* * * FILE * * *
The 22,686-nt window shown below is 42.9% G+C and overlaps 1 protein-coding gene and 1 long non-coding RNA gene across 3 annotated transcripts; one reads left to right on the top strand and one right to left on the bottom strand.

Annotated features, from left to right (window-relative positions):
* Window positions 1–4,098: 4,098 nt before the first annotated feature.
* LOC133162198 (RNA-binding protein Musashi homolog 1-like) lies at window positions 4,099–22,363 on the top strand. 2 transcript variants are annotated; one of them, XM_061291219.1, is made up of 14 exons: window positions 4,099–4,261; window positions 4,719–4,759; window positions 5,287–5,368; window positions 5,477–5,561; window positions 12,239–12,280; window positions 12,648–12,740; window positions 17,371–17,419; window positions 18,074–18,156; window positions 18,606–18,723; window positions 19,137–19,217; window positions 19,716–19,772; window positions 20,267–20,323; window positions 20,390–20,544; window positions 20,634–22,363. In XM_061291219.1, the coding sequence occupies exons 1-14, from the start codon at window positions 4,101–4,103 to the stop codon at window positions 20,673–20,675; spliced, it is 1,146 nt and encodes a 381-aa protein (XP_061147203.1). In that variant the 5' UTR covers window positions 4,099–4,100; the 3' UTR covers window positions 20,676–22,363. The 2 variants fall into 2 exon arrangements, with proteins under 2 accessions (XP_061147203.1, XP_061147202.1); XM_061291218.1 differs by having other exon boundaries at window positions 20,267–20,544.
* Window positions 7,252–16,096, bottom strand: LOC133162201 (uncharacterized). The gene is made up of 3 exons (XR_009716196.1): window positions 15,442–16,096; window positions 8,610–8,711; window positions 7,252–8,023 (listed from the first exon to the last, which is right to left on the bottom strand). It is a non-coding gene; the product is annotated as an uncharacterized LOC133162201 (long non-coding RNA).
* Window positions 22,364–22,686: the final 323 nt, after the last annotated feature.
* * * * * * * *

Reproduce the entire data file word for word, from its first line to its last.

The 22,686-nt window shown below is 42.9% G+C and overlaps 1 protein-coding gene and 1 long non-coding RNA gene across 3 annotated transcripts; one reads left to right on the top strand and one right to left on the bottom strand.

Annotated features, from left to right (window-relative positions):
* Window positions 1–4,098: 4,098 nt before the first annotated feature.
* LOC133162198 (RNA-binding protein Musashi homolog 1-like) lies at window positions 4,099–22,363 on the top strand. 2 transcript variants are annotated; one of them, XM_061291219.1, is made up of 14 exons: window positions 4,099–4,261; window positions 4,719–4,759; window positions 5,287–5,368; window positions 5,477–5,561; window positions 12,239–12,280; window positions 12,648–12,740; window positions 17,371–17,419; window positions 18,074–18,156; window positions 18,606–18,723; window positions 19,137–19,217; window positions 19,716–19,772; window positions 20,267–20,323; window positions 20,390–20,544; window positions 20,634–22,363. In XM_061291219.1, the coding sequence occupies exons 1-14, from the start codon at window positions 4,101–4,103 to the stop codon at window positions 20,673–20,675; spliced, it is 1,146 nt and encodes a 381-aa protein (XP_061147203.1). In that variant the 5' UTR covers window positions 4,099–4,100; the 3' UTR covers window positions 20,676–22,363. The 2 variants fall into 2 exon arrangements, with proteins under 2 accessions (XP_061147203.1, XP_061147202.1); XM_061291218.1 differs by having other exon boundaries at window positions 20,267–20,544.
* Window positions 7,252–16,096, bottom strand: LOC133162201 (uncharacterized). The gene is made up of 3 exons (XR_009716196.1): window positions 15,442–16,096; window positions 8,610–8,711; window positions 7,252–8,023 (listed from the first exon to the last, which is right to left on the bottom strand). It is a non-coding gene; the product is annotated as an uncharacterized LOC133162201 (long non-coding RNA).
* Window positions 22,364–22,686: the final 323 nt, after the last annotated feature.